Dr. T. Brian Callister, of Reno, board-certified in internal medicine and hospitalist medicine, said it would be a bad step.
“It’s giving a doctor permission to kill,” he said.
Callister says there are many factors why he and other colleagues are against the legislation, including that doctors are “notoriously bad” at predicting life expectancy.
He also says it’s an unnecessary option people take prematurely. Callister said two of his patients needed to transfer to other states because the procedures that could have helped their conditions were not available in Nevada. He said neither procedure would have been covered by their insurance, yet another option was on the table.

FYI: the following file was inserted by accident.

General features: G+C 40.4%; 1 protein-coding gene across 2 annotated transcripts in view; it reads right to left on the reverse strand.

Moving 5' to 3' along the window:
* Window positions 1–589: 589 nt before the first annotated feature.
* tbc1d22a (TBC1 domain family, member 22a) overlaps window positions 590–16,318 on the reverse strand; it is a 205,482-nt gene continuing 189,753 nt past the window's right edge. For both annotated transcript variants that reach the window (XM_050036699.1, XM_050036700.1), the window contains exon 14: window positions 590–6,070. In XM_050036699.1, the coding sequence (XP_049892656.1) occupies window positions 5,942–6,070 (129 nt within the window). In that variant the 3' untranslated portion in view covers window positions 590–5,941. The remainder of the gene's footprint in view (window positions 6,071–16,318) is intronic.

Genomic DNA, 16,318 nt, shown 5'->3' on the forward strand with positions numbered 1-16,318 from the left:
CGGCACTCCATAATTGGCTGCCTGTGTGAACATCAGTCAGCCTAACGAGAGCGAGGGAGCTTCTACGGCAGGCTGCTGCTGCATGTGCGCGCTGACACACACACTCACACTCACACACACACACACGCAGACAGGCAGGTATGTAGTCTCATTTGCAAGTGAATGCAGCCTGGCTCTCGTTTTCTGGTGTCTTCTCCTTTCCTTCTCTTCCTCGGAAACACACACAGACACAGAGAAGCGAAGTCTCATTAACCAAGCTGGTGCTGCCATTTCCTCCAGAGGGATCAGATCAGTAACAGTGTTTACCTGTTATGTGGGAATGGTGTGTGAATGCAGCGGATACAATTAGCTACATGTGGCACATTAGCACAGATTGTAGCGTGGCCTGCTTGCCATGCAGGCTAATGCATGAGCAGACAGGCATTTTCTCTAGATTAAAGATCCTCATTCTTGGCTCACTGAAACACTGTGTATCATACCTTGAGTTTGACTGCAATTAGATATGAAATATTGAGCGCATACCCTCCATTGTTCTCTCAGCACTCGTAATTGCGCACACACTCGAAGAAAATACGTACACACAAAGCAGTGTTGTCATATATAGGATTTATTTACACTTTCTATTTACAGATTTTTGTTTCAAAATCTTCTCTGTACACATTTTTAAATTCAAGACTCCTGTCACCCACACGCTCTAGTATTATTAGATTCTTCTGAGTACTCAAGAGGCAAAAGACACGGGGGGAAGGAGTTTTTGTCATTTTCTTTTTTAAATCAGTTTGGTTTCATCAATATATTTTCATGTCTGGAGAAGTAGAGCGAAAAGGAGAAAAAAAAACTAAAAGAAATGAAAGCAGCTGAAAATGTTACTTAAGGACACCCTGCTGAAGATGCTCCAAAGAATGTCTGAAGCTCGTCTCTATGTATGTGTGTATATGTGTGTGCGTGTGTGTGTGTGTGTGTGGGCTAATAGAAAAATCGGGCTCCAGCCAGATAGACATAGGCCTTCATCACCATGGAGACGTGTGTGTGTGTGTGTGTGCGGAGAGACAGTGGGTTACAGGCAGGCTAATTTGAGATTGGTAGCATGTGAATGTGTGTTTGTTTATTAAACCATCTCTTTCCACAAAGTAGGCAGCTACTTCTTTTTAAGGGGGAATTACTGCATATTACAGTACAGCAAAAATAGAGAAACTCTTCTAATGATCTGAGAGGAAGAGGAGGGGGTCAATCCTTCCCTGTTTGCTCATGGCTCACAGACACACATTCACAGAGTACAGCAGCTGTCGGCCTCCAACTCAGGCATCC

“They talked about considering assisted suicide,” he said. “Proponents of this bill want to point at Oregon or Washington to show how well it’s going. That couldn’t be further from the truth.”
He said the majority of people requesting life-ending prescriptions have done so not because of pain but because they felt as though they were a burden on a family member.